Brooklyn Band Eidetic Seeing play a smartly tuneful, unpredictable, defiantly original mix of noise-rock, third-generation post-Sabbath stoner metal and postrock, veering from a focused Mogwai attack to sunbaked, fuzztone Kyuss riffage, to uneasy interludes that echo Goo-era Sonic Youth. Their new second album, Against Nature, is angry and dirty, haphazard but intricate, packed with catchy hooks and abrasive noise. Tempos shift and unwind as guitarist Sean Forlenza and bassist Danilo Randjic-Coleman plunge from restless jangle to a roar over the artful and richly dynamic, even understated drumming of Paul Feitzinger. His individualistic, coloristic groove is one of this band’s most instantly distinguishing features, with a heavy, echoing snare sound in contrast to his nimble attack on the kick drum and intricate cymbal work. The whole album is streaming at their Bandcamp page.
Dial up the opening instrumental, A Snake Whose Years Are Long and name that riff: it’s something iconic from the 80s or 90s. The band quickly takes it from there to an uneasily jangling, slashing pulse, then shifts into a fuzztone rumble, then back and forth with shrieking SY-ish guitar and up-and-down dynamics. Like the rest of the tracks here, it’s a long one, but because it’s so unpredictable it never loses your interest. White Flight morphs from atmospherics to a bolero beat to an undulating stoner groove with all kinds of tempo and timbre shifts, from early 70s bluesmetal to squalling noiserock.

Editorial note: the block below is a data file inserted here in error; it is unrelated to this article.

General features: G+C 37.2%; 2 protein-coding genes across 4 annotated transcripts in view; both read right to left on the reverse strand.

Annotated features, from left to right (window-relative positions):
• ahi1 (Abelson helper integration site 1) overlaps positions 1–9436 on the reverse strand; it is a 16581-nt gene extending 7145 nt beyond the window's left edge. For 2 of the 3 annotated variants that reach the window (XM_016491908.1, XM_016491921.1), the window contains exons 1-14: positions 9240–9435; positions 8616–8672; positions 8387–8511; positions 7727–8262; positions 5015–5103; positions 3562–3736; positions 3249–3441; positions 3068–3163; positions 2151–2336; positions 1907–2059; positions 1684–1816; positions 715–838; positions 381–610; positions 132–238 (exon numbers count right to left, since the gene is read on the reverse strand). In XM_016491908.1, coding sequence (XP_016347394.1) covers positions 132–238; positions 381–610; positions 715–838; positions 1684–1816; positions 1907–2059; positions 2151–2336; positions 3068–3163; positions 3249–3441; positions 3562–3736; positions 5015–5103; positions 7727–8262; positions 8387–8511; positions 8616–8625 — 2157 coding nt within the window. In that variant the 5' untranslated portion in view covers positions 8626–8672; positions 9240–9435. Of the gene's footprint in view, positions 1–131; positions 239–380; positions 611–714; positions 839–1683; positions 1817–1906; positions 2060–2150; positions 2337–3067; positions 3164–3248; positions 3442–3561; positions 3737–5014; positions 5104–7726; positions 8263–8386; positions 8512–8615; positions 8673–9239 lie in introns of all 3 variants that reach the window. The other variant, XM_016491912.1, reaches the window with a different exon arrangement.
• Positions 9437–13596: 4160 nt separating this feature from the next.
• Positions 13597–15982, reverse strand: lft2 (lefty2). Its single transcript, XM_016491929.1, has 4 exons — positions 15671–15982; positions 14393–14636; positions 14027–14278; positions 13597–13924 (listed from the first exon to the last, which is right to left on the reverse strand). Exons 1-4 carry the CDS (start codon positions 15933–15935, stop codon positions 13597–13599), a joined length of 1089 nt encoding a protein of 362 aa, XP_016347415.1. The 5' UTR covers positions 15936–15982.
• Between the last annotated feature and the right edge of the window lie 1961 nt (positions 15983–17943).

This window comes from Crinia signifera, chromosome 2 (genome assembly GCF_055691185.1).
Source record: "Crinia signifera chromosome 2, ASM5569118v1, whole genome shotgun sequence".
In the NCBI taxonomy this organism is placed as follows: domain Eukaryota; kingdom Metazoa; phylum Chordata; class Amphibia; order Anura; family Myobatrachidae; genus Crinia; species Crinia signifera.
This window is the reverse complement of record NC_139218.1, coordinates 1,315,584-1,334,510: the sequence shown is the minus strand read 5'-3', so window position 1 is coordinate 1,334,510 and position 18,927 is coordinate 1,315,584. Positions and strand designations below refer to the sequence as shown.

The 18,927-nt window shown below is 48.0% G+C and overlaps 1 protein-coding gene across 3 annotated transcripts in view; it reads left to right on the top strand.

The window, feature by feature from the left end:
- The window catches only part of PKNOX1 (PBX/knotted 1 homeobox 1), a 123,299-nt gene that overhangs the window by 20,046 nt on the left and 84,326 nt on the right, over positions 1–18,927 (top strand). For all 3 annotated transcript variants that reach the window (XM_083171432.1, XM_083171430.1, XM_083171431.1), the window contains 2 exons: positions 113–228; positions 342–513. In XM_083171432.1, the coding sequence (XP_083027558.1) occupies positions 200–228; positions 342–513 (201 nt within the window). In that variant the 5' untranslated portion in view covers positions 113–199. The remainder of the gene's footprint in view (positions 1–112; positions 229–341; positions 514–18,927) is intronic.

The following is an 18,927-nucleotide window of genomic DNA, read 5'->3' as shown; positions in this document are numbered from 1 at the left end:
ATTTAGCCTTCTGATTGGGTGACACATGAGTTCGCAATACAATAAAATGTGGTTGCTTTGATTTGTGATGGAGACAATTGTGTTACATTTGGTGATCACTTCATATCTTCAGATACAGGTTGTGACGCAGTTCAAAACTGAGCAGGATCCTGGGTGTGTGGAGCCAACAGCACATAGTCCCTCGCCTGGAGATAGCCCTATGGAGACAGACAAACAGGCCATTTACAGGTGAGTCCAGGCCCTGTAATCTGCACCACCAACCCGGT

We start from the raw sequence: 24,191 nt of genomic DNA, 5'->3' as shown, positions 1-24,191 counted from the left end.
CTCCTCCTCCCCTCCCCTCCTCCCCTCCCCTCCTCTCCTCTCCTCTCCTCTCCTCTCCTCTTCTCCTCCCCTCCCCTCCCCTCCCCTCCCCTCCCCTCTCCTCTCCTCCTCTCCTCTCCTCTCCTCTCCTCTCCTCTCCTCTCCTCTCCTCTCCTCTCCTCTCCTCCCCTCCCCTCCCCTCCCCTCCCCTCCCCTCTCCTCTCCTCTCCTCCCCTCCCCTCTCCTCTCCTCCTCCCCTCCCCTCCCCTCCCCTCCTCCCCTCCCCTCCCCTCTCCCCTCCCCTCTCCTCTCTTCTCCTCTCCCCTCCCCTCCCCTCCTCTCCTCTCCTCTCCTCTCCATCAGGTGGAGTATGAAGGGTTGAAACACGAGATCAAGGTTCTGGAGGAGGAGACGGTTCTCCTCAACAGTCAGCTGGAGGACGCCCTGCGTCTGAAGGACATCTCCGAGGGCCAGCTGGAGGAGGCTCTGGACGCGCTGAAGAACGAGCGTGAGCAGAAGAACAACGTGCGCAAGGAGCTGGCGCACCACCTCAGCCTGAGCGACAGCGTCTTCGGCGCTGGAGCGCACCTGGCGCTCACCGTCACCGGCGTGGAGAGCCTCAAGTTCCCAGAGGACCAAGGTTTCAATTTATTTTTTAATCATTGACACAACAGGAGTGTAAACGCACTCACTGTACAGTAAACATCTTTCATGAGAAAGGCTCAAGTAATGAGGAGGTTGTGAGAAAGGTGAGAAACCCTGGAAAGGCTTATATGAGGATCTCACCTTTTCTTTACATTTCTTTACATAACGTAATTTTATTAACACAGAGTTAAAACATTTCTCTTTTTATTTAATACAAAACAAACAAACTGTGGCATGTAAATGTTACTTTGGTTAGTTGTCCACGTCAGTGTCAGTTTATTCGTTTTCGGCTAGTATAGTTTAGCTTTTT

The sarcastically titled Froleuse works the tension between fuzztone riff-rock and lingering, apprehensive, 80s-tinged lo-fi sonics, acidic chords, endless metric trickery and finally a screamed, anguished hardcore outro. Ashplant Blues is sort of their Electric Funeral, a ten-minute epic that begins as a macabre, chromatically-charged dirge that once again gets abrasively noisy, then morphs into janglerock, then leaps around before falling away into atmospherics. The longest and final track is K2, which seems to be an account of murder high above the treeline. Again, it opens as a dirge, the most anthemic thing here. The way Feitzinger keeps the menacing groove going even as the guitar and bass fuzz out and recede toward the horizon is one of the album’s high points. There’s so much more going on in these songs; this is just the Cliff Note version. This is one of the most consistently original and interesting albums of 2013. You can catch Eidetic Seeing (the band name means photographic memory) on January 23 at Grand Victory in Williamsburg.